Before you can stop obsessing over things you can’t control, you need to figure out what you actually can do something about. Remember, you have total say over your own actions and reactions, but zero say over that of others. Let’s try an example that I think we can all relate to, like slow drivers! Remind yourself that while you can’t make the car in front of you go faster, you can make yourself react with patience and understanding instead of giving in to road rage.
As the Dalai Lama said, “If a problem is fixable, if a situation is such that you can do something about it, then there is no need to worry. If it’s not fixable, then there is no help in worrying. There is no benefit in worrying whatsoever.”
2. Schedule your worrying
One of my favorite tips from psychologists is to schedule in time to worry. Choose a set amount of time- maybe half an hour- then actually write it down on your planner. When that time comes, you get only the scheduled block of time to worry about things you can’t control. Then, you have to let it go. Just try not to schedule it right before bedtime. Speaking of…
3. Don’t obsess during bedtime
Make worrying totally off-limits during bedtime. If you find your mind drifting to worries, forcefully pull it back and focus on happy things instead. Take a mental trip down memory lane, for example. Just choose a good memory, then replay it in your mind. Or maybe imagine your dream home and how you’d decorate it.
4. Get the “worst-case scenario” over with in your mind
This one comes from a friend who got it from her therapist. Go ahead and use your “worry time” to imagine the absolute worst-case scenario. Play it out in your mind. React to it, cry over it, and decide how you’d handle it. Then, let it go. Later, when that worry pops up again, remind yourself that you’ve already planned for the absolute worst thing that can happen, so you can definitely handle anything less than that.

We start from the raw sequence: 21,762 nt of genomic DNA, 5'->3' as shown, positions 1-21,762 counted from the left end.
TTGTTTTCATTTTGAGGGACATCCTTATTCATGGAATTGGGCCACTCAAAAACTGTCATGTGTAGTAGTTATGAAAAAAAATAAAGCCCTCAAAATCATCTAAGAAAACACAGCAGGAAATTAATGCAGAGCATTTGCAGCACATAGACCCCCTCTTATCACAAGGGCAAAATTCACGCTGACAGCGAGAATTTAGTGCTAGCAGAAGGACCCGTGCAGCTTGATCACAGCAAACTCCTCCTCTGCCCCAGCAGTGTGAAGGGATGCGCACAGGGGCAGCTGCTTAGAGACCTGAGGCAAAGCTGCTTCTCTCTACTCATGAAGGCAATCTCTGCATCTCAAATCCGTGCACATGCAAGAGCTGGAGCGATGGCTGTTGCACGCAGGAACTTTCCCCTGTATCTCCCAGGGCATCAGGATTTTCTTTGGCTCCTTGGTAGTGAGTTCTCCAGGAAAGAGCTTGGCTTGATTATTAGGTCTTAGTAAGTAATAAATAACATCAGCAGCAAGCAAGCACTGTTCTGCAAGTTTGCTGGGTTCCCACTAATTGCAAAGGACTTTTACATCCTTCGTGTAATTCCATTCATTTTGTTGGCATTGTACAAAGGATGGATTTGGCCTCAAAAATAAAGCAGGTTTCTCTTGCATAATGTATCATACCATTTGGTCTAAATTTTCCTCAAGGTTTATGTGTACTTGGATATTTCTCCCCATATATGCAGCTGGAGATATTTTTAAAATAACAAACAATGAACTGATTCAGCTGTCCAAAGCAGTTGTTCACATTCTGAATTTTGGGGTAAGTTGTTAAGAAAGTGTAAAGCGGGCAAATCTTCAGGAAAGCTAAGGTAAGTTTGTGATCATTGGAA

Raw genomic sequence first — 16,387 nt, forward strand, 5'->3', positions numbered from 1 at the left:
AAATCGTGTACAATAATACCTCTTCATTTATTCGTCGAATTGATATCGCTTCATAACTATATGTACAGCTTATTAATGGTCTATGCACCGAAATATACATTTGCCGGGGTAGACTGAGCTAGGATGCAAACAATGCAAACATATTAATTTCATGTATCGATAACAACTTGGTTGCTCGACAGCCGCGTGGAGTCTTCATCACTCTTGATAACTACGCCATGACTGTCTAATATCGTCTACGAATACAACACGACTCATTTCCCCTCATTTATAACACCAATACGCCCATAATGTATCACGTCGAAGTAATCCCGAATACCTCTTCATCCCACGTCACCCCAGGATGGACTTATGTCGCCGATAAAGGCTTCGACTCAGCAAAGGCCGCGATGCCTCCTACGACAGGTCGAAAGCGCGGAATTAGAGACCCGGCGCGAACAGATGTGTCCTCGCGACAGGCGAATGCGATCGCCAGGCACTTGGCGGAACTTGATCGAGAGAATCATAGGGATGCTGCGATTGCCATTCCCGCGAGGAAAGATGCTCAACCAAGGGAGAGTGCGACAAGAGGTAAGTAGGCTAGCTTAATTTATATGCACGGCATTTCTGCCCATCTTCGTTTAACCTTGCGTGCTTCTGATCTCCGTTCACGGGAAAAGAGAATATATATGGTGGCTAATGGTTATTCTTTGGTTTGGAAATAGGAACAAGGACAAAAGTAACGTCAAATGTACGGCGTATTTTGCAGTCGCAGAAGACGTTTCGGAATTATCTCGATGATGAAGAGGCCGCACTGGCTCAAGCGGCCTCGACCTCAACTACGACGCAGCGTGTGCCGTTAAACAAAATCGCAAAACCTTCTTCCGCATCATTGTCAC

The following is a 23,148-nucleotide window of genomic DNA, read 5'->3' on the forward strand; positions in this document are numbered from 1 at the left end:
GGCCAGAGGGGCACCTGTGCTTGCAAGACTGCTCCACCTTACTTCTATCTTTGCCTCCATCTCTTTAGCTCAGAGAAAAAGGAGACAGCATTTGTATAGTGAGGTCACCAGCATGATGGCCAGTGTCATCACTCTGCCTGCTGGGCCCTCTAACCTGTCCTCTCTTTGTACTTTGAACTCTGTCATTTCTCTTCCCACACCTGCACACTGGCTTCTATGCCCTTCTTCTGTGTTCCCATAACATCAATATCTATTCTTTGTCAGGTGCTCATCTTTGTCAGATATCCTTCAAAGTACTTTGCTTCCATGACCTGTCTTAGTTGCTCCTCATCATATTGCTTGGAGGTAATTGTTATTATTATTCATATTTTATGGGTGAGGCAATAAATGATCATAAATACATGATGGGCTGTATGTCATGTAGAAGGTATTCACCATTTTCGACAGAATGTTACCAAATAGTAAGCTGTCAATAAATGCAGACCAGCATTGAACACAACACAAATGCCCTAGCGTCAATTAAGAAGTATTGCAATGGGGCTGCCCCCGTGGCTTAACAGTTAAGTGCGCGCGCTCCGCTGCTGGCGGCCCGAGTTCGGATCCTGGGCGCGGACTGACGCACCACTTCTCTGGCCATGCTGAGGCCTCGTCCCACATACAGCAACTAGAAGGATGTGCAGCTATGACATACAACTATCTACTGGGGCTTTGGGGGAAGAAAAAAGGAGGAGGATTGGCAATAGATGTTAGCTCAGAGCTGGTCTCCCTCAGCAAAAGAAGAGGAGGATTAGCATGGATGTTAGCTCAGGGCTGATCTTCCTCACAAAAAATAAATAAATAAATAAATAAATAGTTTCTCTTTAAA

5. Focus on the positive
I know it sounds a bit Mary Sunshine, but outside your worrying time, stick to focusing on the positive. Rather than thinking about how helpless you feel, do things to help others. Instead of starting your morning with the bad news, read uplifting and happy news first. Take a walk and enjoy the sunshine. Remind yourself that right now you’re healthy, happy, and whole. No one knows what tomorrow brings, so all we can do is focus on what’s good today.
6. Strategically choose relaxation over worrying
A 2019 Penn State study found that anxious people “strategically” choose worrying over relaxing. According to the study, “Relaxing is supposed to be good for the body and soul, but people with anxiety may actively resist relaxation and continue worrying to avoid a large jump in anxiety if something bad does happen, according to new research.”